But this precious commodity cannot survive by itself. It’s a lot of work – and difficult. Especially in this era of digital transition. Journalism has to reinvent itself and invest heavily in digitisation in order to be visible on that little screen in everyone’s pocket. We’re in direct competition with the apps of Big Tech. To be able to fund this, newspaper and magazine titles that used to exist independently need to work together in larger associations.
That’s the story behind these two media companies. The best illustration is NDC, publisher of regional papers Nieuwsblad van het Noorden, Leeuwarder Courant and Friesch Dagblad. It didn’t face competition in its area, but it still recognised the need to be affiliated with a large media company to secure the future of its regional journalism. NDC turned to DPG Media and Mediahuis, the latter of which it is now a part.
Smaller titles survive by being incorporated into a large group. Looked at in this way, these large companies are good for diversity. The bulk of original regional reporting – vital to our society and a source of concern for politicians – comes from our company, with national newspaper AD and seven regional titles working together in ADR Nieuwsmedia. They’re growing again thanks to this cooperation.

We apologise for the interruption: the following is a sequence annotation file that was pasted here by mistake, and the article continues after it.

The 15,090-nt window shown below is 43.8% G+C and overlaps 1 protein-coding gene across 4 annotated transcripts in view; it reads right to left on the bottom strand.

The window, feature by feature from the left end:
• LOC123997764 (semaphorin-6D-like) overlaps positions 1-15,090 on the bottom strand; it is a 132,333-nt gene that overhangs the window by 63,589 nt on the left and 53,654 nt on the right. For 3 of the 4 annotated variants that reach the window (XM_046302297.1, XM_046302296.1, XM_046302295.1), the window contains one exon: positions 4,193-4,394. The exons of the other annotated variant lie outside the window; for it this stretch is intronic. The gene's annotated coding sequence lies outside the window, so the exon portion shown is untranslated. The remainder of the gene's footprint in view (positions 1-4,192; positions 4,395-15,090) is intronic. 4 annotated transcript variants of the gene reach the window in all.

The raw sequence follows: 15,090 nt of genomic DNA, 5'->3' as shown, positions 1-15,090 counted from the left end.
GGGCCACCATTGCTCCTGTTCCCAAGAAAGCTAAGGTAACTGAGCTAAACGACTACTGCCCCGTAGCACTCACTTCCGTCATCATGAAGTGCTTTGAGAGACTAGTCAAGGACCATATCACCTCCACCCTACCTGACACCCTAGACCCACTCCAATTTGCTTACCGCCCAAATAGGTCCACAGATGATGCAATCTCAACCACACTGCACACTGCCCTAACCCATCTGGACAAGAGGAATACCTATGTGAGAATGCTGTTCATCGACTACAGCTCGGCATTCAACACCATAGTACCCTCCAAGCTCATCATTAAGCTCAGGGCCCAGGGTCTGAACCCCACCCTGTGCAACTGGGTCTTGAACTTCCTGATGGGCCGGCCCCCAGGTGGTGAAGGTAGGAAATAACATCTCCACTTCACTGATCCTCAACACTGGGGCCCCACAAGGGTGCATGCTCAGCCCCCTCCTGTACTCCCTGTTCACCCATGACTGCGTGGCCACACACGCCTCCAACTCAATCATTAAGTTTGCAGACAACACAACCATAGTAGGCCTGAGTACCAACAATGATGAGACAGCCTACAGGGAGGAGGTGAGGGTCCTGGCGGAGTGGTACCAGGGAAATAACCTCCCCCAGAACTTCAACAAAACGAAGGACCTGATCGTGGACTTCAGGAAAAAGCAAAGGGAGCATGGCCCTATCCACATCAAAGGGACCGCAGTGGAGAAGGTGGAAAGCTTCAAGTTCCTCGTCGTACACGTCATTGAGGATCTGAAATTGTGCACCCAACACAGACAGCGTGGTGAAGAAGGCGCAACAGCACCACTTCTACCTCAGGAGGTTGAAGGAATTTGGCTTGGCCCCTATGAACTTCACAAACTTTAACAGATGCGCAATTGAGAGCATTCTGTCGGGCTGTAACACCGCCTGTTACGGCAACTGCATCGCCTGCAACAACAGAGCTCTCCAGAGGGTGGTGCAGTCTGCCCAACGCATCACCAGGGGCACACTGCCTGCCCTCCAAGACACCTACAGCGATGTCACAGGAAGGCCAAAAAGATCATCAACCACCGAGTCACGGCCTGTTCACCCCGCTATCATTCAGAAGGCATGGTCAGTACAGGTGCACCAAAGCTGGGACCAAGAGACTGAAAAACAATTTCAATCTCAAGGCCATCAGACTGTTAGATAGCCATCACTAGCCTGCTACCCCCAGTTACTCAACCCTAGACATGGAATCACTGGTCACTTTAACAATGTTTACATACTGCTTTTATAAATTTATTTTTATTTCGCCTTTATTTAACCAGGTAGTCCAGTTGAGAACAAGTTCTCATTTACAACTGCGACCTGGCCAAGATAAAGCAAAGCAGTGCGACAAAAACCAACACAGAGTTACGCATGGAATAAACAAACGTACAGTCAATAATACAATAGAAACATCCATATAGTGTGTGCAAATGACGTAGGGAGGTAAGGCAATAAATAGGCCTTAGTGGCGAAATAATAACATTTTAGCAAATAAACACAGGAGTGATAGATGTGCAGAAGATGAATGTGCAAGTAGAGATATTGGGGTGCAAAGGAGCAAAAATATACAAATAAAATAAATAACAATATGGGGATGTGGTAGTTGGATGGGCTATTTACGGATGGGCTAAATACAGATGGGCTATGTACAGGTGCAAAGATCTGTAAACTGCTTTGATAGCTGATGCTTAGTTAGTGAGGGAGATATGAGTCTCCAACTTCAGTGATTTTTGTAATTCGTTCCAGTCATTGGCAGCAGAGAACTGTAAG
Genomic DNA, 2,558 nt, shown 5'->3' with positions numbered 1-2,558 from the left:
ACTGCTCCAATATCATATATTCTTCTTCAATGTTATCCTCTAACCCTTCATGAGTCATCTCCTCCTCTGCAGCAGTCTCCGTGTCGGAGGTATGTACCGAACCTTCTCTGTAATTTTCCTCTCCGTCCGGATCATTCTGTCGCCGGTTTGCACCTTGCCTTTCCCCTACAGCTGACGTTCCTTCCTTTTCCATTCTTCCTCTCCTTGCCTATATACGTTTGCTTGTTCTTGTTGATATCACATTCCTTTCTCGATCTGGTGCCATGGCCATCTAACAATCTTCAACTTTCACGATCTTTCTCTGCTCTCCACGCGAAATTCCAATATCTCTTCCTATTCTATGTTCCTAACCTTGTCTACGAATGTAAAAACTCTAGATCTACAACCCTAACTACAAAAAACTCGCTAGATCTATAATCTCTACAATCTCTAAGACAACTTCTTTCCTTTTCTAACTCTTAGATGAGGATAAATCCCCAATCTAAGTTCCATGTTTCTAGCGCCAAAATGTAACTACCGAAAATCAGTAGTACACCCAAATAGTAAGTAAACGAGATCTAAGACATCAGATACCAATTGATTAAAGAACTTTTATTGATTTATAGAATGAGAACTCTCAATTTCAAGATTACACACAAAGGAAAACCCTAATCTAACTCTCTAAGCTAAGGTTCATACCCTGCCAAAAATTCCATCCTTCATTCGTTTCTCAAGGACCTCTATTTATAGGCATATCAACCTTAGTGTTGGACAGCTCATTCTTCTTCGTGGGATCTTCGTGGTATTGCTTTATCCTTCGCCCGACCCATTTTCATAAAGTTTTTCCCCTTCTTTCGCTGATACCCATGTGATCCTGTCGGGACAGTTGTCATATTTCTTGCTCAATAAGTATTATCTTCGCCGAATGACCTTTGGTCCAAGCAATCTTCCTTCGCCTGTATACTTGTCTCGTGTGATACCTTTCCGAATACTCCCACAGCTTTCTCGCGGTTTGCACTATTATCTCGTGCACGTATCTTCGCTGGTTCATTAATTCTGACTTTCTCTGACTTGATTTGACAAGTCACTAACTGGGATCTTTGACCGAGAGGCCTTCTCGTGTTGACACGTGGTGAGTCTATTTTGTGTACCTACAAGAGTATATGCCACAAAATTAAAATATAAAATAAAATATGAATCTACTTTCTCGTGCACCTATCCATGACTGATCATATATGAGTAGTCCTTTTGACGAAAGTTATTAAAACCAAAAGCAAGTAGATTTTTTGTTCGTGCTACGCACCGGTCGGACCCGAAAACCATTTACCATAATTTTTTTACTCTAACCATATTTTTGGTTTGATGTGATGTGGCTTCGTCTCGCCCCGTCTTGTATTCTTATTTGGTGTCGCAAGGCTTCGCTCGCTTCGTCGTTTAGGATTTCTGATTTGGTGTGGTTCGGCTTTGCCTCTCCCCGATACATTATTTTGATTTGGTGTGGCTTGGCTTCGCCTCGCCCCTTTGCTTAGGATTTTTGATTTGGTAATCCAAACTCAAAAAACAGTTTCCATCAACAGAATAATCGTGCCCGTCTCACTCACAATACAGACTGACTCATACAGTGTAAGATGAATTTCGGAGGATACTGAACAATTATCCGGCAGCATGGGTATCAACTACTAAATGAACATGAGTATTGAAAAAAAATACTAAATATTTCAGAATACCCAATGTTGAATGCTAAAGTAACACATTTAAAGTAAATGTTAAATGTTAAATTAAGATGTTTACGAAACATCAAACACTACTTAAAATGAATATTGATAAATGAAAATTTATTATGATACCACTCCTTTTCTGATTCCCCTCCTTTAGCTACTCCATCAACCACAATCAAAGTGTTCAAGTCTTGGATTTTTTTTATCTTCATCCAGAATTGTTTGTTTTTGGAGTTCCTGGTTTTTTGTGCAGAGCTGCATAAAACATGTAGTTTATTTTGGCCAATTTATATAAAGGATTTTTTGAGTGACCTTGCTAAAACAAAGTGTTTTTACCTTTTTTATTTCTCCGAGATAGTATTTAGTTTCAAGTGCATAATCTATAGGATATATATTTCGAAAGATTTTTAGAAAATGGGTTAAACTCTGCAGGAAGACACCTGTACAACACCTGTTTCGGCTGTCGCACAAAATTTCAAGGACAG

“Editorial teams need two things to guarantee diversity: independence and sufficient resources”
Is that the whole story? No. Because those concerned voices are quite right: with such concentrated ownership, the diverse range of newspaper titles must be safeguarded. Large groups bear great responsibility for this cornerstone of our democracy. However, as I was able to explain to the MPs, we also see that responsibility as a moral duty. Journalism, in whatever form, is the core of our business.
Editorial teams need two things to guarantee diversity: independence and sufficient resources. The publisher must be committed to providing these. Whatever else you might think about DPG Media, that independence is solid. In the nine years that I was editor-in-chief of national daily newspaper Volkskrant, nobody ever said anything to me about what we had to write. And that’s how it should be.
Now that I am myself a publisher and journalism director, and responsible for appointing new editors-in-chief together with the editorial team and sometimes foundations, I sense once again how beautiful and precarious that balance is. A newspaper is an enterprise, but also a cultural asset and the intellectual property of an editorial team.
Editorial statutes, which are also included in our company’s articles of association, are the firm guarantee that editorial staff will remain independent. And the resources? They’ll always be a subject of discussion, but the key thing is that editorial teams have to be able to grow. And the company must invest substantially in digital transformation.
I asked an MP who proposes breaking up large media companies how those independent titles are supposed to survive in this digital landscape after his intervention. With subsidies, he said.
Dutch newspapers as museums of some kind, while we already have public broadcasting, is not my idea of diversity, I said. A free press requires entrepreneurial freedom. And most important of all: we’re alive and kicking, and growing, without subsidies, and far removed from any museum. Journalism is flourishing.